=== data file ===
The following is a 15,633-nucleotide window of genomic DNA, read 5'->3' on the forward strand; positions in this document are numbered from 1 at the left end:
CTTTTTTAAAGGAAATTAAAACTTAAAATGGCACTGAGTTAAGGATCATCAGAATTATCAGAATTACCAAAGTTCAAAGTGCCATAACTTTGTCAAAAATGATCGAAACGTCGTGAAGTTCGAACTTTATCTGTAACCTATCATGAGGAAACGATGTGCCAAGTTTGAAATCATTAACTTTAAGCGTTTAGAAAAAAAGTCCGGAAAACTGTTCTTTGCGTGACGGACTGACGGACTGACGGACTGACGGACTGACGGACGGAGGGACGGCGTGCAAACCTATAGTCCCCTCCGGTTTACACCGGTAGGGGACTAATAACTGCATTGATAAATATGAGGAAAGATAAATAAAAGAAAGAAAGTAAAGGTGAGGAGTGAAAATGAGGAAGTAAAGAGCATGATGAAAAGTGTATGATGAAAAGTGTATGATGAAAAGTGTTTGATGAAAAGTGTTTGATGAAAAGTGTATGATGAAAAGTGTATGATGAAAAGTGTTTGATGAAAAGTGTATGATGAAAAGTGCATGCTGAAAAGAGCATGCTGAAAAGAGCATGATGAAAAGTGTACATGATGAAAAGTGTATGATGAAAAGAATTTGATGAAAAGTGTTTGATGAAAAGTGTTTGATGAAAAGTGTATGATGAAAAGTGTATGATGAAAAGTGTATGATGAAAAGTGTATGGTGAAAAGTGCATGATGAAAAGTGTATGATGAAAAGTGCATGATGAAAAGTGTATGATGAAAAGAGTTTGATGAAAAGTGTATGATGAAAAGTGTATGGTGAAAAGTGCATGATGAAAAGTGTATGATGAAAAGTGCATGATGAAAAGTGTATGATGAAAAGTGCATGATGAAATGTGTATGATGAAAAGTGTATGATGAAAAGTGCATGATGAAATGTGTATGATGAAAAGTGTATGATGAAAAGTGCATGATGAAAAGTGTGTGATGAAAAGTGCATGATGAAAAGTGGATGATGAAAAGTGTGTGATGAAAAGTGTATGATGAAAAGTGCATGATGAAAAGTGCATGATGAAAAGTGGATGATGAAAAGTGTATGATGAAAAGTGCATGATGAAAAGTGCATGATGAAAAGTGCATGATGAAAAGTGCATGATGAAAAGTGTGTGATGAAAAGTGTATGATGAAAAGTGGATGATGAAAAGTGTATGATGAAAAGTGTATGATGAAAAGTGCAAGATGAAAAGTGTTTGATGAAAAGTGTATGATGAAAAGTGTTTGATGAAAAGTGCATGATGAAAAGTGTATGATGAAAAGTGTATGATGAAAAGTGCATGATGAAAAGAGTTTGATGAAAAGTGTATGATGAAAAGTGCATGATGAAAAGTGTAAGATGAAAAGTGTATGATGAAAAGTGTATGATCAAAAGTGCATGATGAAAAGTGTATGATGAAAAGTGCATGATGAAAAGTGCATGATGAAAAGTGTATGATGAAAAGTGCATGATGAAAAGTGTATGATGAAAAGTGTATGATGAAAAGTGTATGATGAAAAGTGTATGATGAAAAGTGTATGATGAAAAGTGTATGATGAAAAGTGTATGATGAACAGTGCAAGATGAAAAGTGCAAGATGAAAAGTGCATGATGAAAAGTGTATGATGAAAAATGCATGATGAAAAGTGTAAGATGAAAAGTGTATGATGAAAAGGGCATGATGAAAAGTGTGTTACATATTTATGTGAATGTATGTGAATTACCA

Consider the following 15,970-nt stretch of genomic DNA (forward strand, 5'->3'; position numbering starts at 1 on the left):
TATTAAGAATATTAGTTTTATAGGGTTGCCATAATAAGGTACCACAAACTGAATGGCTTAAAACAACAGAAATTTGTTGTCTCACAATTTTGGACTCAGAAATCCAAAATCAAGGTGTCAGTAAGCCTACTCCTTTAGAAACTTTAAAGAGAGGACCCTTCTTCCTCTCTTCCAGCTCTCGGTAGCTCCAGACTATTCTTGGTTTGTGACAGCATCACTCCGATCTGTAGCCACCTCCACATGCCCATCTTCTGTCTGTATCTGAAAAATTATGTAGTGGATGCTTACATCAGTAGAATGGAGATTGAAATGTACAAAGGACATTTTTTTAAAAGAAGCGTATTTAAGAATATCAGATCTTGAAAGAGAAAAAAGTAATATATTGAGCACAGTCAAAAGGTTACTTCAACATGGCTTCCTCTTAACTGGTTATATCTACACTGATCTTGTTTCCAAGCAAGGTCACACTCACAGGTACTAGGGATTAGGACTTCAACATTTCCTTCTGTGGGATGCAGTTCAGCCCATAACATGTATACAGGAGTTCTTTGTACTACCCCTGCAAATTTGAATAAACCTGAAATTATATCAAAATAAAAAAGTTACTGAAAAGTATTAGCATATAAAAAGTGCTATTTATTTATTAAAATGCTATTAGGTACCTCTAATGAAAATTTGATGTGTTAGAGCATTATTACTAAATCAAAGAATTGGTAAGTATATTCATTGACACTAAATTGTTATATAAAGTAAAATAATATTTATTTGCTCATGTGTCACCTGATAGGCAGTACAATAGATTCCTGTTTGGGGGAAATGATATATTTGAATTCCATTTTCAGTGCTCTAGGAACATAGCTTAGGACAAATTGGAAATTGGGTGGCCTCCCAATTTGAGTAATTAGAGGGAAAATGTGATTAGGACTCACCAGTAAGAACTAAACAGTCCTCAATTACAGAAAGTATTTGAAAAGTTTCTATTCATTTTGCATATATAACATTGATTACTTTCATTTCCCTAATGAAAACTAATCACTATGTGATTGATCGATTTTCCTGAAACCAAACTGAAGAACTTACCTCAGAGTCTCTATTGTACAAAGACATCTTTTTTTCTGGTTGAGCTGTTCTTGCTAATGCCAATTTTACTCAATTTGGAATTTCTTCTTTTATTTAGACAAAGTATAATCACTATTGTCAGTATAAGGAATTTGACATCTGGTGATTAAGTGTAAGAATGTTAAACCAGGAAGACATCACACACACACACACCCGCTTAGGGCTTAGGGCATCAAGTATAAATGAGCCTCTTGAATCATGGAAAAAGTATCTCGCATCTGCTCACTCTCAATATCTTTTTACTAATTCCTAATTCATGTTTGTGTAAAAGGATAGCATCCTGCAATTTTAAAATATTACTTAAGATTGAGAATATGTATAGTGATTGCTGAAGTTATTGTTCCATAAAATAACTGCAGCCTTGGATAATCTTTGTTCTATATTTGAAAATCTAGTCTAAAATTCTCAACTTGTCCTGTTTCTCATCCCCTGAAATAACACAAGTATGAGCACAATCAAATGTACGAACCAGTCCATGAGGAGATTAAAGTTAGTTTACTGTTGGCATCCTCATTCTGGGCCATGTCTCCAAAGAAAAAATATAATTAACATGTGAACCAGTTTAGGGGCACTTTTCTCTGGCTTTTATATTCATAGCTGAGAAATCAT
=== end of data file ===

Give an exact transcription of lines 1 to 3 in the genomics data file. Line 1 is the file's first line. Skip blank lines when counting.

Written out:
The following is a 15,633-nucleotide window of genomic DNA, read 5'->3' on the forward strand; positions in this document are numbered from 1 at the left end:
CTTTTTTAAAGGAAATTAAAACTTAAAATGGCACTGAGTTAAGGATCATCAGAATTATCAGAATTACCAAAGTTCAAAGTGCCATAACTTTGTCAAAAATGATCGAAACGTCGTGAAGTTCGAACTTTATCTGTAACCTATCATGAGGAAACGATGTGCCAAGTTTGAAATCATTAACTTTAAGCGTTTAGAAAAAAAGTCCGGAAAACTGTTCTTTGCGTGACGGACTGACGGACTGACGGACTGACGGACTGACGGACGGAGGGACGGCGTGCAAACCTATAGTCCCCTCCGGTTTACACCGGTAGGGGACTAATAACTGCATTGATAAATATGAGGAAAGATAAATAAAAGAAAGAAAGTAAAGGTGAGGAGTGAAAATGAGGAAGTAAAGAGCATGATGAAAAGTGTATGATGAAAAGTGTATGATGAAAAGTGTTTGATGAAAAGTGTTTGATGAAAAGTGTATGATGAAAAGTGTATGATGAAAAGTGTTTGATGAAAAGTGTATGATGAAAAGTGCATGCTGAAAAGAGCATGCTGAAAAGAGCATGATGAAAAGTGTACATGATGAAAAGTGTATGATGAAAAGAATTTGATGAAAAGTGTTTGATGAAAAGTGTTTGATGAAAAGTGTATGATGAAAAGTGTATGATGAAAAGTGTATGATGAAAAGTGTATGGTGAAAAGTGCATGATGAAAAGTGTATGATGAAAAGTGCATGATGAAAAGTGTATGATGAAAAGAGTTTGATGAAAAGTGTATGATGAAAAGTGTATGGTGAAAAGTGCATGATGAAAAGTGTATGATGAAAAGTGCATGATGAAAAGTGTATGATGAAAAGTGCATGATGAAATGTGTATGATGAAAAGTGTATGATGAAAAGTGCATGATGAAATGTGTATGATGAAAAGTGTATGATGAAAAGTGCATGATGAAAAGTGTGTGATGAAAAGTGCATGATGAAAAGTGGATGATGAAAAGTGTGTGATGAAAAGTGTATGATGAAAAGTGCATGATGAAAAGTGCATGATGAAAAGTGGATGATGAAAAGTGTATGATGAAAAGTGCATGATGAAAAGTGCATGATGAAAAGTGCATGATGAAAAGTGCATGATGAAAAGTGTGTGATGAAAAGTGTATGATGAAAAGTGGATGATGAAAAGTGTATGATGAAAAGTGTATGATGAAAAGTGCAAGATGAAAAGTGTTTGATGAAAAGTGTATGATGAAAAGTGTTTGATGAAAAGTGCATGATGAAAAGTGTATGATGAAAAGTGTATGATGAAAAGTGCATGATGAAAAGAGTTTGATGAAAAGTGTATGATGAAAAGTGCATGATGAAAAGTGTAAGATGAAAAGTGTATGATGAAAAGTGTATGATCAAAAGTGCATGATGAAAAGTGTATGATGAAAAGTGCATGATGAAAAGTGCATGATGAAAAGTGTATGATGAAAAGTGCATGATGAAAAGTGTATGATGAAAAGTGTATGATGAAAAGTGTATGATGAAAAGTGTATGATGAAAAGTGTATGATGAAAAGTGTATGATGAAAAGTGTATGATGAACAGTGCAAGATGAAAAGTGCAAGATGAAAAGTGCATGATGAAAAGTGTATGATGAAAAATGCATGATGAAAAGTGTAAGATGAAAAGTGTATGATGAAAAGGGCATGATGAAAAGTGTGTTACATATTTATGTGAATGTATGTGAATTACCA

Consider the following 15,970-nt stretch of genomic DNA (forward strand, 5'->3'; position numbering starts at 1 on the left):